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A decade after Norway’s deadliest massacre, Anders Breivik seeks parole

Norwegian mass killer Anders Behring Breivik smiles as he arrives at the court room in Oslo Courthouse in this August 24, 2012 file photo. REUTERS/Stoyan Nenov/Files

Norwegian mass killer Anders Behring Breivik smiles as he arrives at the court room in Oslo Courthouse in this August 24, 2012 file photo. REUTERS/Stoyan Nenov/Files

Published Jan 18, 2022

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By Pierre-Henry Deshayes

Just 10 years after carrying out the deadliest peacetime attack in Norway, right-wing extremist Anders Behring Breivik will on Tuesday ask a court for parole, a request widely expected to be denied.

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But the families of his victims, who fear he will use the hearing as a stage to air his political views, are calling for him to be deprived of the attention he is seeking.

For security reasons, the district court in the southern region of Telemark will hear Breivik's request for conditional release in the gymnasium of Skien prison, where he is incarcerated.

In 2012 Breivik, who killed 77 people during the massacre, got 21 years in prison, which can be extended indefinitely as long as he is considered a threat to society.

At the time, that was Norway's harshest sentence, though the law has since been changed to allow for the possibility of handing down longer jail terms.

He had to serve at least 10 years before he could make his first request for conditional release.

On July 22, 2011, Breivik, now 42, killed eight people when he set off a truck bomb near the government offices in Oslo, then gunned down 69 others, most of them teenagers, at a summer camp for the Labour party youth wing on the island of Utoya.

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He said he killed his victims because they embraced multiculturalism.

- No remorse -

Breivik's attacks were Norway's deadliest since World War II, and his request is widely expected to be rejected.

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"As in any other state governed by the rule of law, a convict has the right to request conditional release and Breivik has decided to exercise this right", his lawyer Oystein Storrvik told AFP.

In the courts and in his communications, including those to AFP, Breivik has in the past claimed to have distanced himself from violence.

But Tore Bjorgo, the head of the Centre for Research on Extremism (C-REX) at the University of Oslo, said: "He has not become less of an extremist from an ideological standpoint.

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"He now presents himself as a National Socialist and even though he says that as far as he is concerned the armed fight is a phase of the past, he has in no way distanced himself from the mass killing he committed and which he considers totally legitimate."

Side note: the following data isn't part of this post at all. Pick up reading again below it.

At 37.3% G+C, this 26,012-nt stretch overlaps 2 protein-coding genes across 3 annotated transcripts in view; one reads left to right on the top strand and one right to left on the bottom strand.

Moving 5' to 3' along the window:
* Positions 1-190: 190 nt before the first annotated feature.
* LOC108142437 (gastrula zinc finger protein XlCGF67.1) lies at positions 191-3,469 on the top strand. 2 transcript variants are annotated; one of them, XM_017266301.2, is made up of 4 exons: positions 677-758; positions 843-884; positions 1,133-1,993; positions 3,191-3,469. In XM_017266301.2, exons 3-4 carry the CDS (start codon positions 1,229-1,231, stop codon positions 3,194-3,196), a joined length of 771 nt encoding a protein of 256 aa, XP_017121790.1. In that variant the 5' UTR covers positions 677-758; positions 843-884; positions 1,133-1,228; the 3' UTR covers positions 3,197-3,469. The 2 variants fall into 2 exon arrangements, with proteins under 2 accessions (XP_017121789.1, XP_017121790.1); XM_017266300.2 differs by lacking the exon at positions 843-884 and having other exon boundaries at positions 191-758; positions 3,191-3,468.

In 2016, in a lawsuit he brought against the Norwegian state to protest against his prison isolation, he compared himself to Nelson Mandela, saying he had transitioned from armed conflict to political fight.

But the extremist, who killed most of his victims with a bullet to the head, has never expressed any credible remorse.

He has used each court appearance to spread the propaganda he set out in the manifesto he published just before committing his attacks. His court hearings have been peppered with Nazi salutes and rambling ideological monologues.

- 'Great burden' for families -

For the families of his victims, each new court hearing and his ensuing stunts have been an ordeal.

Ahead of this latest hearing, which is scheduled to last three days and will be broadcast live, a support group for the families said it wanted to "encourage as little focus as possible on the terrorist and his message.

"Any mention of this case in general, and the terrorist in particular, is a great burden for survivors, parents, and those affected by the terrorist attacks in Norway", it said.

The 2011 massacre has inspired other attacks, including that in Christchurch, New Zealand in 2019, as well as other foiled attacks around the world.

Few in Norway question Breivik's right to seek parole after just 10 years, largely because it is widely expected to be denied.

Of greater concern has been the attention he will get during the hearing.

"I feel it's quite absurd that he is allowed so much attention by asking for his release after only 10 years," Lisbeth Kristine Royneland, head of the support group and who lost an 18-year-old daughter on Utoya, told Norwegian broadcaster NRK.

Despite the exceptional nature of his crimes, Norway makes a point of treating Breivik like any other inmate.

In 2016, Breivik -- who has three cells at his disposal in prison, with a television and DVD player, a game console and a typewriter -- got the Norwegian state convicted of "inhumane" and "degrading" treatment because of his isolation from other inmates.

The verdict was overturned on appeal.

"The trials and the way in which they were conducted are in a way a victory of the rule of law over the terrorist Breivik" who wanted to destroy it, said C-REX's Bjorgo.

Agence France-Presse

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